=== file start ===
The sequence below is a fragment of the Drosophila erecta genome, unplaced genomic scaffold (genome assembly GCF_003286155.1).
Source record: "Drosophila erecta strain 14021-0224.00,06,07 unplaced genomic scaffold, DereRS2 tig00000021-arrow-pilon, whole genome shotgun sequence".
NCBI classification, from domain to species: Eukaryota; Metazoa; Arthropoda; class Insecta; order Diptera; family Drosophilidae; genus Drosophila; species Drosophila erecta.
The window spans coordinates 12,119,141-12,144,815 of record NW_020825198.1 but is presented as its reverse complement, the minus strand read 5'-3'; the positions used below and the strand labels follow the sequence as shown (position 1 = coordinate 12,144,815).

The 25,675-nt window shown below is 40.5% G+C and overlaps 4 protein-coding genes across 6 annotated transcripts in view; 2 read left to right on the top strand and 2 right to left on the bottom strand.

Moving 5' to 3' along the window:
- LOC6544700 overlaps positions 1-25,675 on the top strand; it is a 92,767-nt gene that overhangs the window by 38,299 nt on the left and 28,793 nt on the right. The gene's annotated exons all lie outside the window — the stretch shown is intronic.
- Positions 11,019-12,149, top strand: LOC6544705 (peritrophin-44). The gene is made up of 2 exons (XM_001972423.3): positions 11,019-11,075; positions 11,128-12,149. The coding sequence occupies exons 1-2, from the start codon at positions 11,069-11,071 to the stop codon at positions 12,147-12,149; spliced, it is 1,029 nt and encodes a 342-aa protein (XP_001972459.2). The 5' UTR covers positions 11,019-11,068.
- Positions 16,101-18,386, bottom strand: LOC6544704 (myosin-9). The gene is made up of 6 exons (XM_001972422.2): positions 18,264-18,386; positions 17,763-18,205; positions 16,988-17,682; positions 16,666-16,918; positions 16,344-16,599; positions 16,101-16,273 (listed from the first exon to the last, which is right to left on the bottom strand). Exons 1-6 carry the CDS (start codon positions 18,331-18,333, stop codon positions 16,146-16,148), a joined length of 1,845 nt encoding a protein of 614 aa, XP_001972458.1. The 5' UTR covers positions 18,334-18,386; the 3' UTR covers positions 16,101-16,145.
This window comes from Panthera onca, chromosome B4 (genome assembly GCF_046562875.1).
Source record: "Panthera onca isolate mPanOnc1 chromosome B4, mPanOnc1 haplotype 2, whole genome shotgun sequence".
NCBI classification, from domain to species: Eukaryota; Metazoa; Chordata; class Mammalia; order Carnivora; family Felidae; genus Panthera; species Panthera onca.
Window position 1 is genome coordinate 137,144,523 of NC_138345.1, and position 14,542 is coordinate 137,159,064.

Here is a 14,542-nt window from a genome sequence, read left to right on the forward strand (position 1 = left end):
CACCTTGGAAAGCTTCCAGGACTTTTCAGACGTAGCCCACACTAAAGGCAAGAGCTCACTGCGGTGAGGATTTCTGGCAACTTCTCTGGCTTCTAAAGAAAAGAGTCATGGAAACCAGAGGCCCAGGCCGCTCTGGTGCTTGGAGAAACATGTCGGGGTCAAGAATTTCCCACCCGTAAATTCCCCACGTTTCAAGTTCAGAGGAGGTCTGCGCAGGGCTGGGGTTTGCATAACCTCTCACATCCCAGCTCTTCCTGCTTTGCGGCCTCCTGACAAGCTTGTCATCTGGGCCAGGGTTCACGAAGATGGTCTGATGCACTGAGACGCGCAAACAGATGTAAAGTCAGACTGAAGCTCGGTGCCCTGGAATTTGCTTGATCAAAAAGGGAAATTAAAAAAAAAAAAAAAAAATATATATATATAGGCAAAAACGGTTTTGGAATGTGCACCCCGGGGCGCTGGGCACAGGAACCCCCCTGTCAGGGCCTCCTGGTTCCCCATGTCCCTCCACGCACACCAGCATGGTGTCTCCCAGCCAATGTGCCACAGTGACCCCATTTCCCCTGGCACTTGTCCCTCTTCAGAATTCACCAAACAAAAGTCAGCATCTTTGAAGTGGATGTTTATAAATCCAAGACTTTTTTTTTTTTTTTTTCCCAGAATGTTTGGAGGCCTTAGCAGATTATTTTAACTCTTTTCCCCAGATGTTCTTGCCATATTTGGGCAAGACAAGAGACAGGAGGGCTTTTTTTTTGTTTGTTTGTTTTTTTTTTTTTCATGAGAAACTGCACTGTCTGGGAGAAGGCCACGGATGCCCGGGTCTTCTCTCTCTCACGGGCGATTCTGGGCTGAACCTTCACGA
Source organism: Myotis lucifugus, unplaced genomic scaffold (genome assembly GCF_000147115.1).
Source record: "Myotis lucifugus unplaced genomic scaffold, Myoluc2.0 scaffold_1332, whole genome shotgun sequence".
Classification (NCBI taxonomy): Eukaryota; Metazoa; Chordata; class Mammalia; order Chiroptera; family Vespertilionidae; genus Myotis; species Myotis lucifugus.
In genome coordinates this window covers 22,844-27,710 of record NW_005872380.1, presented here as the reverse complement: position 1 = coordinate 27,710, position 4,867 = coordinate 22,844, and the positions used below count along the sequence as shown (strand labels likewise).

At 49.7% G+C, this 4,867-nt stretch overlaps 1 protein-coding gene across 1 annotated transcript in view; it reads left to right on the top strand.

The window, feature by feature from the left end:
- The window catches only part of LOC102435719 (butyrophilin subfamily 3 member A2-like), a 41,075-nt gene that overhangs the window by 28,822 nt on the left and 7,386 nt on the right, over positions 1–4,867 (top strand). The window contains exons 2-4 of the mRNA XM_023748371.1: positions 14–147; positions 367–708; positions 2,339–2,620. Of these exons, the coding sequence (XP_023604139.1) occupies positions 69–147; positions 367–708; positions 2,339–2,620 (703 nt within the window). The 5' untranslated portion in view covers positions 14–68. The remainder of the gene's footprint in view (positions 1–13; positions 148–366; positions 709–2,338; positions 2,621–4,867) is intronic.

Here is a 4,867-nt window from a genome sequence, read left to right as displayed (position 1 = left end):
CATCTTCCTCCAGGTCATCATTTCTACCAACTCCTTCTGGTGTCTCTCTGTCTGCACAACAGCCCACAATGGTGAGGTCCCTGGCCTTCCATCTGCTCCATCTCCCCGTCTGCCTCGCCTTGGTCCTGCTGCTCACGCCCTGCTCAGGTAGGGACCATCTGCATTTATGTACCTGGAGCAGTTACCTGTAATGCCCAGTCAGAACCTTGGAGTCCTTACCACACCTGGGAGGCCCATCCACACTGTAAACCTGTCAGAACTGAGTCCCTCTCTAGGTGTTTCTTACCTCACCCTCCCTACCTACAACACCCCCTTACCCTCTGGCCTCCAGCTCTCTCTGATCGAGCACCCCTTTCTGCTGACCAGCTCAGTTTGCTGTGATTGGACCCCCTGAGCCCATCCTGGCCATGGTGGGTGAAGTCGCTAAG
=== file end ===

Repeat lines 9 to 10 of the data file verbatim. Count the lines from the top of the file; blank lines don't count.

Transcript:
- Positions 16,101-18,386, bottom strand: LOC6544704 (myosin-9). The gene is made up of 6 exons (XM_001972422.2): positions 18,264-18,386; positions 17,763-18,205; positions 16,988-17,682; positions 16,666-16,918; positions 16,344-16,599; positions 16,101-16,273 (listed from the first exon to the last, which is right to left on the bottom strand). Exons 1-6 carry the CDS (start codon positions 18,331-18,333, stop codon positions 16,146-16,148), a joined length of 1,845 nt encoding a protein of 614 aa, XP_001972458.1. The 5' UTR covers positions 18,334-18,386; the 3' UTR covers positions 16,101-16,145.
This window comes from Panthera onca, chromosome B4 (genome assembly GCF_046562875.1).